Last updated March 15, 2022

Opioid Prescribing for Analgesia After Common Otolaryngology Operations

Key Action Statements 

1. Expected Pain

Prior to surgery, clinicians should advise patients and others involved in the postoperative care about the expected duration and severity of pain. (Recommendation (R), )
571

2. Modifying Factors

Prior to surgery, clinicians should gather information specific to the patient that modifies severity and/or duration of pain. (Recommendation (R), )
571

3A. Risk Factors for Opioid Use Disorder 

Prior to surgery, clinicians should identify risk factors for Opioid Use Disorder (OUD) when analgesia using opioids is anticipated. (Strong Recommendation (S), )
571

3B. Patients at Risk for OUD

In patients at risk for OUD, clinicians should evaluate the need to modify the analgesia plan. (Recommendation (R), )
571

4. Shared Decision Making

Clinicians should promote shared decision making by informing patients of the benefits and risks of postoperative pain treatments that include nonopioid analgesics, opioid analgesics, and nonpharmacologic interventions. (Recommendation (R), )
571

5. Multimodal Therapy

Clinicians should develop a multimodal treatment plan for managing postoperative pain. (Recommendation (R), )
571

6. Nonopioid Analgesia

Clinicians should advocate for nonopioid medications as first-line management of pain after otolaryngologic surgery. (Strong Recommendation (S), )
571

7. Opioid Prescribing

When treating postoperative pain with opioids, clinicians should limit therapy to the lowest effective dose and the shortest duration. (Recommendation (R), )
571

8A. Patient Feedback

Clinicians should instruct patients and caregivers how to communicate if pain is not controlled or if medication side effects occur. (Recommendation (R), )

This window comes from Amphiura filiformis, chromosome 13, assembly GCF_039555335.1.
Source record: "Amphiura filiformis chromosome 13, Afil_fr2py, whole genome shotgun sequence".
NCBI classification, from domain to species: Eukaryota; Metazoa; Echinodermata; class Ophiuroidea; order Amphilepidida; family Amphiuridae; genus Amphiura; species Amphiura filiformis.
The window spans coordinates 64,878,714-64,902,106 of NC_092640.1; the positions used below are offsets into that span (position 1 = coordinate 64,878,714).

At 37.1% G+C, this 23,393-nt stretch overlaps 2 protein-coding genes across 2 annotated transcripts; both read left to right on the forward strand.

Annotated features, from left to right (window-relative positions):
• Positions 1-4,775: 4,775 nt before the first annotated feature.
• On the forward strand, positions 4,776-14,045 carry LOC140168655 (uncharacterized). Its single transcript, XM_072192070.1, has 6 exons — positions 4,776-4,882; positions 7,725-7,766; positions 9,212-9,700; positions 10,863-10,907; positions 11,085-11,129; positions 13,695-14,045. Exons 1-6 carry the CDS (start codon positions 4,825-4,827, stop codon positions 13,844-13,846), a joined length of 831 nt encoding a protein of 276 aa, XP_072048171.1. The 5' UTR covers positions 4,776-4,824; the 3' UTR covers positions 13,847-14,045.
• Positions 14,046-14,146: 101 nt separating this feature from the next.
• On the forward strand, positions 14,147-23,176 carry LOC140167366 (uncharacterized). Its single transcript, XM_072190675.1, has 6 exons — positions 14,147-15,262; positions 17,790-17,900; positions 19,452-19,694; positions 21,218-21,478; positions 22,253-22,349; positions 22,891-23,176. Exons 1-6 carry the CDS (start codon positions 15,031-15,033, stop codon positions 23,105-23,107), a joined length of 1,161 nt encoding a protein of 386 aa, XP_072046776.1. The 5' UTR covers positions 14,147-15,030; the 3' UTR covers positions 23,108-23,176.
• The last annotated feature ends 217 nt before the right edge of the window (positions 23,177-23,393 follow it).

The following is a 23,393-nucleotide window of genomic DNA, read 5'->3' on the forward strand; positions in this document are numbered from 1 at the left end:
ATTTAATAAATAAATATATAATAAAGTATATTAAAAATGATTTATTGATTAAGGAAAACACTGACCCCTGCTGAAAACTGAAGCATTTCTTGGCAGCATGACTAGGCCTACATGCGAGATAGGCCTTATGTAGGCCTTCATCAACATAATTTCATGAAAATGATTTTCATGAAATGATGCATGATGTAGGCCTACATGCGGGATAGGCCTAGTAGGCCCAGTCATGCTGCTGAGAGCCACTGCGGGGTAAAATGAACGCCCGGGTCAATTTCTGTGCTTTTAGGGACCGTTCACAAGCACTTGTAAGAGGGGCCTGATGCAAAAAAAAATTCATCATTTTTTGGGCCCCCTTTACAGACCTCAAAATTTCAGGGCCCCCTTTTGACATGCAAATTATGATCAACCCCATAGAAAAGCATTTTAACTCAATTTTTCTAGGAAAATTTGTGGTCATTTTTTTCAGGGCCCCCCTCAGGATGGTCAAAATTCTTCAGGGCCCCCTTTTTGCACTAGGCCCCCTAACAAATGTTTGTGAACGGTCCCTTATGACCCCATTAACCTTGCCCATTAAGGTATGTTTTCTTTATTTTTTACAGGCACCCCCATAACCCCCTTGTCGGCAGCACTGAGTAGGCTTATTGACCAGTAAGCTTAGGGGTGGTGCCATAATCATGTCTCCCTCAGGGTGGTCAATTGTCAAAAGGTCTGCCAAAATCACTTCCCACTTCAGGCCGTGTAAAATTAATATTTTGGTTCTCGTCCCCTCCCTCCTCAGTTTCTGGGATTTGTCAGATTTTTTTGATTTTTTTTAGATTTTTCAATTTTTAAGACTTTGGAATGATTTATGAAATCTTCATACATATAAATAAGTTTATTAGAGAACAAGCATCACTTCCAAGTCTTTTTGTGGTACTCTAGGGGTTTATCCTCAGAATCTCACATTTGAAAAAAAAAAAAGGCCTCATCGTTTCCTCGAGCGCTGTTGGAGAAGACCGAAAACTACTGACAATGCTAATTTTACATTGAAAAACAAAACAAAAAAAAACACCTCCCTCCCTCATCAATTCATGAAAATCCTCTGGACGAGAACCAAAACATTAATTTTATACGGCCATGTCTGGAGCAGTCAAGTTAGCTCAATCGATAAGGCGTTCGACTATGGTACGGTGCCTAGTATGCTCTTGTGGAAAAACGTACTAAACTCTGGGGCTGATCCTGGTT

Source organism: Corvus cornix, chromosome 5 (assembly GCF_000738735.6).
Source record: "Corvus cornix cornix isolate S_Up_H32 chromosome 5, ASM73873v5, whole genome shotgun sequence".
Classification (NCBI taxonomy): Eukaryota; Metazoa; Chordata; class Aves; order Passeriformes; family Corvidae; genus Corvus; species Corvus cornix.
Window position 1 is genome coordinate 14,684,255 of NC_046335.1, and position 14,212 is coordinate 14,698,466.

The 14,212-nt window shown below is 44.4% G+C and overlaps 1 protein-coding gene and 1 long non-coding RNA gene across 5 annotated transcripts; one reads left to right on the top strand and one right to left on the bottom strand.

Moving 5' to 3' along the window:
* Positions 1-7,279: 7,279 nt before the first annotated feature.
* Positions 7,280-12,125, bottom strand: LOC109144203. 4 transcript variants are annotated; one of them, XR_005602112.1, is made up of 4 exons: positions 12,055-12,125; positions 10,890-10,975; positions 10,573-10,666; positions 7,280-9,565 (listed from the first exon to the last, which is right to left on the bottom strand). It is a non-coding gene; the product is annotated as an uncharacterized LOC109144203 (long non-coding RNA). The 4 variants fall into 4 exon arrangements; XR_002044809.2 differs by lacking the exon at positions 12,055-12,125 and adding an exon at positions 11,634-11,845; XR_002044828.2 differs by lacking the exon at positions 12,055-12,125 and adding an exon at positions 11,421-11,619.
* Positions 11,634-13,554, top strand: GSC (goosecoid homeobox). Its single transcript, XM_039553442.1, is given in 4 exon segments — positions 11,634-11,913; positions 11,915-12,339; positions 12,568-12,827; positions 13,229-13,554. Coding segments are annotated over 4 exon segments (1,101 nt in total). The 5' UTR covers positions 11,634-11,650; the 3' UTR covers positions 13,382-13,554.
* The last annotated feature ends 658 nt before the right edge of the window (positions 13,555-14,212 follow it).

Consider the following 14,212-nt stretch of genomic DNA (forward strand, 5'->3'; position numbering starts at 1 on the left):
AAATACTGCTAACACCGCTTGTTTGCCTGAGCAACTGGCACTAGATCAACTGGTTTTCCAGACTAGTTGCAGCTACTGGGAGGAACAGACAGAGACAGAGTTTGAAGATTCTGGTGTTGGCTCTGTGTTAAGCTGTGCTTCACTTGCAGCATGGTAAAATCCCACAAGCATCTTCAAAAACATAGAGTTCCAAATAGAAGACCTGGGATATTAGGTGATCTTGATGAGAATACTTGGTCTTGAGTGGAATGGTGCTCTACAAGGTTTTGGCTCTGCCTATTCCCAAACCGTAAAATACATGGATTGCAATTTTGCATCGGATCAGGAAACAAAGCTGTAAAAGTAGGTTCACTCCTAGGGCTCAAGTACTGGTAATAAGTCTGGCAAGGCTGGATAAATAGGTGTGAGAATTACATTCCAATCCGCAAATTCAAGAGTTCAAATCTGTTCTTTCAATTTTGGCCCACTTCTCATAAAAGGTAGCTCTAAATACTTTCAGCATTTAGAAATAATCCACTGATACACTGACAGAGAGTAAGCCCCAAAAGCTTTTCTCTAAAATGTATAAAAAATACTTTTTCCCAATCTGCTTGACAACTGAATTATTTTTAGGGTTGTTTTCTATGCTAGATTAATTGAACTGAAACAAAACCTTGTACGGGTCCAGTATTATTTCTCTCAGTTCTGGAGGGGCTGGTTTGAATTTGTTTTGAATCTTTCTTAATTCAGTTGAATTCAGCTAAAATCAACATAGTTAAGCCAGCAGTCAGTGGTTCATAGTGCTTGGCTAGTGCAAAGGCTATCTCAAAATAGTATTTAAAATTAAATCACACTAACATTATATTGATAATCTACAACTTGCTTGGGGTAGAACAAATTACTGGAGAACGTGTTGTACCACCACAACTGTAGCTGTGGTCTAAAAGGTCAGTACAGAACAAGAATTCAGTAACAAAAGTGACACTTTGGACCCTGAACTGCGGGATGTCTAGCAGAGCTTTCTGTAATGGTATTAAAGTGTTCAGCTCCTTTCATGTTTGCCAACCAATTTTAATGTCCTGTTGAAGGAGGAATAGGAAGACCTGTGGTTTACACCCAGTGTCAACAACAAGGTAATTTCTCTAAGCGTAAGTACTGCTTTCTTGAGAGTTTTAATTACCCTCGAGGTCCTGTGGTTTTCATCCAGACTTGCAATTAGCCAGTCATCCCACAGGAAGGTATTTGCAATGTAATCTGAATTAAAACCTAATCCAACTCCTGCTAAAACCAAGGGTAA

571

8B. Stopping Pain Medications

Clinicians should educate patients to stop opioids when pain is controlled with nonopioids and stop all analgesics when pain has resolved. (Recommendation (R), )
571

9. Storage and Disposal of Opioids

Clinicians should recommend that patients (or their caregivers) store prescribed opioids securely and dispose of unused opioids through take-back programs or another accepted method. (Strong Recommendation (S), )
571

10. Assessment of Pain Control with Opioids

Clinicians should inquire, within 30 days of surgery, whether the patient has stopped using opioids, has disposed of unused opioids, and was satisfied with the pain management plan. (Recommendation (R), )
571

Recommendation Grading

Overview

Title

Opioid Prescribing for Analgesia After Common Otolaryngology Operations

Authoring Organization

Publication Month/Year

April 6, 2021

Document Type

Guideline

External Publication Status

Published

Country of Publication

US

Inclusion Criteria

Female, Male, Adolescent, Adult

Health Care Settings

Ambulatory, Emergency care, Hospital

Intended Users

Physician, nurse, addiction treatment specialist

Scope

Assessment and screening, Management

Keywords

analgesia, Pain Management, Clinical Practice Guideline, Prescribing of Opioids, otolaryngology surgery

Methodology

Number of Source Documents
230
Literature Search Start Date
January 1, 2009
Literature Search End Date
October 19, 2019